For Employers

As the nature of employment changes, so does employment law, and it can be hard to keep up on your own. In today’s world, where employment law is no longer limited to what your employees do at the office from 9-5, navigating this challenging atmosphere is easier with professionals helping you every step of the way. Through the pandemic, employment culture has shifted drastically in the UK , and new questions for employers have arisen, especially in the context of working from home. Sterling Law will help guide you through this minefield to make sure both you and your employees are treated fairly.

Our team has years of experience in employment law, and has carefully kept up with every change in government guidelines over the last year. Despite our small size compared to Big Law, our reviewers rate as one of the best firms in London for employment law, and we are proud of our 4.8/5 star rating as a firm.

With our help, you can ensure that your employment policies are up-to-date, beneficial to you and your workers, and adjustable when you need them to be. Among other areas, we can help you take care of customs and practices, implied contract terms, restrictive covenants, as well as general employment law and disputes. It’s no coincidence that startups consistently choose us to help them get off the ground running, so they can spend their first few years running their businesses and developing their ideas, and not worrying about their employment contracts.

CONSULTATION
Why Sterling Law

Our team of dedicated lawyers has vast experience of working with start-ups, small and medium-sized companies.

We will ensure your business operation are fully compliant, saving you time and money so that you can concentrate on your company growth, and we’ll take care of the rest. Let us know how we can help you by choosing one of the services below. Not sure what you need? Not to worry, ask your questions by filling in the form below, and we’ll get back to you with the answers.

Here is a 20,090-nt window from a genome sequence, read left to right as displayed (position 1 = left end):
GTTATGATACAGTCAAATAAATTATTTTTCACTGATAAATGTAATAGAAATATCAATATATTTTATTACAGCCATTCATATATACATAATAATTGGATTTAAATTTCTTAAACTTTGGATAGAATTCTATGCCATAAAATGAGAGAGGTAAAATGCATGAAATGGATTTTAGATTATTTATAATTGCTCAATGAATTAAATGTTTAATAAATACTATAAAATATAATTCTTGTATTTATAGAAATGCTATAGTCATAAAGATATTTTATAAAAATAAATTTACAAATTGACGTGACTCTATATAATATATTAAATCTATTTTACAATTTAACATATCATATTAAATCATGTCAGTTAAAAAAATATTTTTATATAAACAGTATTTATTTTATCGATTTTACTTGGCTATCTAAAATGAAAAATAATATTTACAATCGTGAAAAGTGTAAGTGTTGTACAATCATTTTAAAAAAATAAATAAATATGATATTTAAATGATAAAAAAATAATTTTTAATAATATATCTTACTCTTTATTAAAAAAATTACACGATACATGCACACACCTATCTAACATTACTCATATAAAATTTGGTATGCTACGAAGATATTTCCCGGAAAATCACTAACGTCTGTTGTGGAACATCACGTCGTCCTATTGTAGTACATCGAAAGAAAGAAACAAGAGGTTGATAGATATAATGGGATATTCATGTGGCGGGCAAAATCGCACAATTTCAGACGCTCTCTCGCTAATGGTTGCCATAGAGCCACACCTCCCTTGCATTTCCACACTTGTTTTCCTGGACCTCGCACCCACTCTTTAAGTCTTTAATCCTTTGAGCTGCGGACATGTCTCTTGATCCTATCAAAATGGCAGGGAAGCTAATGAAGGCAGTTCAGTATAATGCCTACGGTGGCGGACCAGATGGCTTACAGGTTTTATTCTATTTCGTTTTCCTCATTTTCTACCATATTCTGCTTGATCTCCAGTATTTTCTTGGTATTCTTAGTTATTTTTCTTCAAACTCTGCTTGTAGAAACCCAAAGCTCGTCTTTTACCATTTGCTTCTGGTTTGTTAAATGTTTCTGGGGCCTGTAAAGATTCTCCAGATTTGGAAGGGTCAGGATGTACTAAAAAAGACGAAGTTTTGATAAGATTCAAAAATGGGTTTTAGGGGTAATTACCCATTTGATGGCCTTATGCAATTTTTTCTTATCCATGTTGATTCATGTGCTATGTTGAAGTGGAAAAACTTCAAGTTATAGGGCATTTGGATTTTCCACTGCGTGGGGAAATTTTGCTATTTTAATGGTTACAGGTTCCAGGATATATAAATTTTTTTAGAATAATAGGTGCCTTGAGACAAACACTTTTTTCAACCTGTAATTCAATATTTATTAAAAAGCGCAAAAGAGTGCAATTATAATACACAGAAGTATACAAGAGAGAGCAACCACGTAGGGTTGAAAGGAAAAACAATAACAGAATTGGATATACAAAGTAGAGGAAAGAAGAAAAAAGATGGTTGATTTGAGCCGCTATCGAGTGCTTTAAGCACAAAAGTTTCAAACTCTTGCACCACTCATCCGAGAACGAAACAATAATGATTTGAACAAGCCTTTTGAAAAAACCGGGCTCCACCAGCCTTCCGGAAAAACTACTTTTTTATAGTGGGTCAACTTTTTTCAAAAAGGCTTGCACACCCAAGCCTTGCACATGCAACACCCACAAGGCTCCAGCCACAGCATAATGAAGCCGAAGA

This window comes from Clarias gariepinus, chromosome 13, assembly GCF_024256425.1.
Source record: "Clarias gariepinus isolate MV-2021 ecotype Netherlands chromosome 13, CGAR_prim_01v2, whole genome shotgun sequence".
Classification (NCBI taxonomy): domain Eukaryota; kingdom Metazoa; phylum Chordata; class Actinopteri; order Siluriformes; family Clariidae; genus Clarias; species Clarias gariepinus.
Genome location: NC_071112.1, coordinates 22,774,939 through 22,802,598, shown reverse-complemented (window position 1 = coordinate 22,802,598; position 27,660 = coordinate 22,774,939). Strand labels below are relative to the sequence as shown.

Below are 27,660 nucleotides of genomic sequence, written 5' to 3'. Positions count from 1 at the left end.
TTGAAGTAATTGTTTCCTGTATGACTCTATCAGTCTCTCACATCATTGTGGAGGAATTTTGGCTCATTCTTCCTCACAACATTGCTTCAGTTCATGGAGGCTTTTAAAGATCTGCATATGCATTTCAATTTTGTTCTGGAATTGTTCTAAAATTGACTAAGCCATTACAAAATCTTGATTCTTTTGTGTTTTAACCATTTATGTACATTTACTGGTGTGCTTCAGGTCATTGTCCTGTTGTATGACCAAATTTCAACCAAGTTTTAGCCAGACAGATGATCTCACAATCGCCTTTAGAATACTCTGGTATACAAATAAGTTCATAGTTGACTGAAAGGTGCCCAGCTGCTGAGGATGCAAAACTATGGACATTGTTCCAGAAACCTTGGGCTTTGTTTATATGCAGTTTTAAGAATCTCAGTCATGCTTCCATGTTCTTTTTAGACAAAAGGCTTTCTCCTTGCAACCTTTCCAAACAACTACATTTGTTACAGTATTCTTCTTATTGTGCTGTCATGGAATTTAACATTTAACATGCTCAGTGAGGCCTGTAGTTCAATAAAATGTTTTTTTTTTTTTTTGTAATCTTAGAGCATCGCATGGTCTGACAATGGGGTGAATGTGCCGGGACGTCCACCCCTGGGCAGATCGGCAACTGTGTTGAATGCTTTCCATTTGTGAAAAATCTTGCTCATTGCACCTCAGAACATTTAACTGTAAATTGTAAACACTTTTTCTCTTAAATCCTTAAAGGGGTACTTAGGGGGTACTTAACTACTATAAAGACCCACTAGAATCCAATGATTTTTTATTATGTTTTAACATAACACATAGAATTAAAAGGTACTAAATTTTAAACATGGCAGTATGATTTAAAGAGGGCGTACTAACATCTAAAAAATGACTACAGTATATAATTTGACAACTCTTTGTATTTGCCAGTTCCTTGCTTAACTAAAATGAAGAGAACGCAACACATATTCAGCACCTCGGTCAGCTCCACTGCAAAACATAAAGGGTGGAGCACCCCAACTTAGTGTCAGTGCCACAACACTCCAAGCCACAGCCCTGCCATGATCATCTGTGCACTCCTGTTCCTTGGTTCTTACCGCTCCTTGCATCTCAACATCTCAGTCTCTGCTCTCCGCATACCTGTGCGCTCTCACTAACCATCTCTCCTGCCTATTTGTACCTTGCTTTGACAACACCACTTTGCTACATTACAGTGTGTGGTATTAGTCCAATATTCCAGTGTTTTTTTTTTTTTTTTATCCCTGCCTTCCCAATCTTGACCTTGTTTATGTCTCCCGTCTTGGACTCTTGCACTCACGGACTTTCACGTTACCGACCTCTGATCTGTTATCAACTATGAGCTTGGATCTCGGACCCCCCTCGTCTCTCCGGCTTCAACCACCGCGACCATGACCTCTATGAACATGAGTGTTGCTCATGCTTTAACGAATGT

Other services
For Employees For Employees

Oftentimes, it can be so exciting to get a new job offer. So exciting, in fact, that you might skip over one of the most important parts of starting a job; making sure your employment contract is fair. Sterling Law has years of expertise in this area, and we can advise you on your contract, as well as help you deal with discrimination in the workplace and workers’ rights.

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    Recent news
    BRP card expiry 20.05.2021
    If you have been granted indefinite leave to remain (ILR) in the past few years, you will probably have been issued with a Biometric Residence Permit (BRP) with an expiry date of 31 December 2024.
    DEBT AND MONEY CLAIMS IN THE UK 01.07.2021
    We are accustomed to recovering money or defending claims for monetary sums on behalf of our clients. Unfortunately, the fact that it is not possible to recover hardly any legal costs in cases in ‘...
    UK police registration for visa holders 19.05.2021
    Conditions can be attached to a person’s permission to enter or stay, and this includes a condition requiring a person to register with the police when in the UK. In this post, we look at the polic...